When I first landed in Bastar, August 2011, to report on a Maoist ambush in which 10 cops were killed in Bhadrakali village of Bijapur district, I crossed river Chintavagu on a boat to reach the spot amid thick bushes. Late last month, I found a fine bridge on the river and a perfectly motorable road that goes to Bhadrakali and beyond. I wrote about a helipad in Sonpur village of Abujhmad in these columns last year, and this year, I found roads in areas where I couldn’t even take a bicycle, as the wilderness that once appeared invincible has been tamed and uprooted to make way for infrastructure and the accompanying police camps.
While these roads are being constructed under the existing central schemes for Left Wing Extremism Affected areas, the Chhattisgarh police officers said that a major push in recent years has come from the Ministry of Home Affairs. The UPA government had launched the Road Requirement Plan (RRP-I) in 2009 for the construction of 5,422 km of roads in LWE states. Of these, 54 roads with 1,988 km or nearly 27 per cent of the total roads were for Chhattisgarh alone. The Narendra Modi government approved another project, Road Connectivity Project in Left Wing Extremism Affected Areas (RCPLWEA), in December 2016. Of the total approved 8,214 km (802 roads) under the scheme, 2,479 km (291 roads) is for Chhattisgarh.
“All these (RRP-1) roads are in the core Naxal affected areas. Out of the 1,900 km of RRP-1 road, we have completed 1,600 km. Remaining 300 km are in South Sukma, South Bijapur and Abhujmad region. We are hopeful of getting these critical 300 km road completed in forthcoming seasons,” Bastar Inspector General of Police, P. Sundar Raj told me.
About the other scheme, he said: “The 291 sanctioned roads under RCPLWEA are relatively in less LWE affected areas. The tender procedures have been finalised in most of these roads, the work has been initiated.”
“In 2020, we opened up 16 base camps to facilitate road construction even in the core areas and now the work is in progress,” he added.
In January alone, a police station came up in Tarrem, on the Bijapur-Sukma border, along with a police camp in Bechapal that overlooks the Bailadila hills. Perhaps the most ambitious ongoing project is of a 650-metre bridge over the Indravati river that connects Fundari in Bijapur to Abujhmad. A camp of 165 CRPF Battalion was set up here a month ago.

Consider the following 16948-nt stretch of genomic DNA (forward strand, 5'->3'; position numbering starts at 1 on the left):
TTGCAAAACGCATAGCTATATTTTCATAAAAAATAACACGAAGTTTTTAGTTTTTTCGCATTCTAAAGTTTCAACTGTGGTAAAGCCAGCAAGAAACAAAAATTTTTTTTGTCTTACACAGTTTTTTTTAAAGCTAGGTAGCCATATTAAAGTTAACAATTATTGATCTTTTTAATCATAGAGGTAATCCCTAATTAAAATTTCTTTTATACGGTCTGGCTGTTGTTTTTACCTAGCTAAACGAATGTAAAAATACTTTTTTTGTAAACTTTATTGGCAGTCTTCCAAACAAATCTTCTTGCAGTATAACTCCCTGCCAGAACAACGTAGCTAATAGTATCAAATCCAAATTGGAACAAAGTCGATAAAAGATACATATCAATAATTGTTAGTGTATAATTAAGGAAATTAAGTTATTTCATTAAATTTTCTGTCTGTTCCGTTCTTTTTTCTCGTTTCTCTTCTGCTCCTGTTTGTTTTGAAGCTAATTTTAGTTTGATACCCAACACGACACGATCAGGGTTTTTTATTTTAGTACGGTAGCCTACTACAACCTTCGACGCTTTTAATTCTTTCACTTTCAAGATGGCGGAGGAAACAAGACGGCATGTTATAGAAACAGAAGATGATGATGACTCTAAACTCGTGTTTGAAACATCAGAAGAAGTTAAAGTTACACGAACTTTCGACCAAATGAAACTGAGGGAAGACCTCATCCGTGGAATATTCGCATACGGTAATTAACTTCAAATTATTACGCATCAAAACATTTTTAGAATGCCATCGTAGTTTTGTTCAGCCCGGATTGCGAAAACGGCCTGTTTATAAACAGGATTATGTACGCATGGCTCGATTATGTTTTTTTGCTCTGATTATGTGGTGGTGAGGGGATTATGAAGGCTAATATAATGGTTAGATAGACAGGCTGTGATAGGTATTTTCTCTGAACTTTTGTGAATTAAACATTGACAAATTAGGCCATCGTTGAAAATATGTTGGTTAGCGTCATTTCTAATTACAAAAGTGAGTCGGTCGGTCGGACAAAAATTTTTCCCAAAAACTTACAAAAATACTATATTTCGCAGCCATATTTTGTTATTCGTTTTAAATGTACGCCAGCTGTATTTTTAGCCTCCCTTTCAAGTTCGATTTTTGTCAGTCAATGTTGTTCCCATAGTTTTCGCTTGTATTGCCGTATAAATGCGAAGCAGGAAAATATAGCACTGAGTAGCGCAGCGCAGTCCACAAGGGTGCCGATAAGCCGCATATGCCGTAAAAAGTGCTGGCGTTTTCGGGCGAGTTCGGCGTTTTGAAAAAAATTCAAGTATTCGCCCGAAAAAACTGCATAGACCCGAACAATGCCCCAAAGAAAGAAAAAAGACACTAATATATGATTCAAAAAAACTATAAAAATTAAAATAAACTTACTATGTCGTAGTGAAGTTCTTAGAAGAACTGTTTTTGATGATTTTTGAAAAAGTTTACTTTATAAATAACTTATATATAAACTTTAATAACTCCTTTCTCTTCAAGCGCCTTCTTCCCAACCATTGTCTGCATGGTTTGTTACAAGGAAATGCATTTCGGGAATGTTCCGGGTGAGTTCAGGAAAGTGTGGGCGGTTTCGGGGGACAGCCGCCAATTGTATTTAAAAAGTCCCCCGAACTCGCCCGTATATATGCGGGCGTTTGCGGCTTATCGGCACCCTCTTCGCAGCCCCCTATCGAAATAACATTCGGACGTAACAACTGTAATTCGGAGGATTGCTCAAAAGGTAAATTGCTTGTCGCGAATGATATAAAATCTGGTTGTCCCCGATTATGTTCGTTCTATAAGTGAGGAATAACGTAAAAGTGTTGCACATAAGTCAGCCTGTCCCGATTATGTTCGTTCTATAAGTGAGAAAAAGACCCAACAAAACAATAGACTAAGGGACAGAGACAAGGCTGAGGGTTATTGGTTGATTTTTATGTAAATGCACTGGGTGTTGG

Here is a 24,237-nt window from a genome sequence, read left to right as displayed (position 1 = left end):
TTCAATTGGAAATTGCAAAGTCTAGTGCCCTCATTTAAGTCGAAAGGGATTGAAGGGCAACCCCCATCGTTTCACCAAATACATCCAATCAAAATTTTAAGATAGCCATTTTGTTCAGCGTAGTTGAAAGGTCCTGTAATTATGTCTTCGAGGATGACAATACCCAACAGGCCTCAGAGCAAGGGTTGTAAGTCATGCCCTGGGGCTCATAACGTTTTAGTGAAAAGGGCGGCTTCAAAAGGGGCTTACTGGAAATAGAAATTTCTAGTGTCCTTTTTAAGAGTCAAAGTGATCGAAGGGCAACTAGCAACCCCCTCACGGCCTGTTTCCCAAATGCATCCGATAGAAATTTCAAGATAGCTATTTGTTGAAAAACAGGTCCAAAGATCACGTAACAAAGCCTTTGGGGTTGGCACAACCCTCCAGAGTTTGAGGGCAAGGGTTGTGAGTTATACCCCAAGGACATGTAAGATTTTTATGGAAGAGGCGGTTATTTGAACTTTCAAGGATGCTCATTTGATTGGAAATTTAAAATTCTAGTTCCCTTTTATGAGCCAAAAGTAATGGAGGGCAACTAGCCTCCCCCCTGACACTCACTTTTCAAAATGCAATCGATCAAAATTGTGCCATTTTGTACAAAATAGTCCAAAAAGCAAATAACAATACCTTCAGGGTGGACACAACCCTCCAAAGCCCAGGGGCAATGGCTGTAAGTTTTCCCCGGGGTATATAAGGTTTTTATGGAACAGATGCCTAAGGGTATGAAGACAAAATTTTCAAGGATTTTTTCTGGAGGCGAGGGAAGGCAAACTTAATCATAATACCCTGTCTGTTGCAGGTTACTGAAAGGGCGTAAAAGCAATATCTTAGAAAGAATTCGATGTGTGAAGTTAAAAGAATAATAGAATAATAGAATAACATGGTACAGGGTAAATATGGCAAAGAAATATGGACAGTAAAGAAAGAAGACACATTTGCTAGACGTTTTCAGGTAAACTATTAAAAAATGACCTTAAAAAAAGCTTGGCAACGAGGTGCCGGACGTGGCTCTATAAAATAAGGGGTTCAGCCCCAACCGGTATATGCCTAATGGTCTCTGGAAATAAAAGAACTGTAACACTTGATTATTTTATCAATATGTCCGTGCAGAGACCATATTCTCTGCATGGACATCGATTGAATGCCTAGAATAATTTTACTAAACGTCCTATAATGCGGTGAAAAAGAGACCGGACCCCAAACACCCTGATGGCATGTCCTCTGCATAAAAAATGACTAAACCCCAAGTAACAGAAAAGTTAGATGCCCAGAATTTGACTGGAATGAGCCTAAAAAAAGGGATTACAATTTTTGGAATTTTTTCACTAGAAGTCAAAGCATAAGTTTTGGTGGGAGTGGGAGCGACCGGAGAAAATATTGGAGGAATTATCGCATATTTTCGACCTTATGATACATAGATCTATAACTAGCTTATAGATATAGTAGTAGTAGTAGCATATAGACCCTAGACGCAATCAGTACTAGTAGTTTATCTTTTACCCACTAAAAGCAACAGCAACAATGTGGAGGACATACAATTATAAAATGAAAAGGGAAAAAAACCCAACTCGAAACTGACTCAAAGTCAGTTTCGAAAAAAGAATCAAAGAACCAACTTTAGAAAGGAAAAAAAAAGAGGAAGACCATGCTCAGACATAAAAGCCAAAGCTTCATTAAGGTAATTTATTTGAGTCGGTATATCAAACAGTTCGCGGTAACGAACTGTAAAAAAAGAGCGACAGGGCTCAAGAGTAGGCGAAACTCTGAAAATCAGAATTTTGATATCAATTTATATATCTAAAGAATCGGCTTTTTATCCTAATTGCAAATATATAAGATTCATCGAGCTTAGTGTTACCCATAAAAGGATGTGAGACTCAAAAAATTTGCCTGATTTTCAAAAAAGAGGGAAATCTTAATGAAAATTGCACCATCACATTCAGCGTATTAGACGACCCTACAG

The Centre has recently sent five additional CRPF battalions to Chhattisgarh, of which three have been deployed in Bijapur and two in Sukma. Another remarkable change I noticed was the enhanced coordination between the state and the central forces. This was perhaps the first instance when I didn’t find either the Chhattisgarh Police or the CRPF’s paramilitary personnel complaining about each other.
All of this, however, is not without local protests. Protests were held against the Indravati bridge last month, and in Raoghat, Kanker, locals have also been protesting against security camps in the region. In Kanker, locals point out that the camps have come up only to facilitate mining projects. The police, however, dismiss these protests as encouraged by the Maoists. “Maoists know that roads are detrimental for their survival,” says Sundar Raj.
And while roads are coming up, so far, the only other facility visible are police camps. The schools that were closed after the lockdown last year are yet to open. As it takes around Rs 70-90 lakh to construct one km of road, a fraction of the amount that goes towards crisscrossing the wilderness could bring extraordinary change in fulfilling the basic requirements of the Adivasis.
Amid local protests, the Naxal presence as well their fight is now largely reduced to three contiguous zones, in Maoist terminology called Divisions — South Bastar Division (areas of Sukma district), West Bastar Division (some parts of Sukma and Bijapur), and Maad Division (Bijapur and Narayanpur in Chhattisgarh, and Gadchiroli in Maharashtra).
Facing a difficult time, the rebels are on a visible decline. But the question is: When will the Adivasis get to exercise their rights over the forests and rivers?
The author is an independent journalist. His recent book, The Death Script, traces the Naxal insurgency. Views are personal.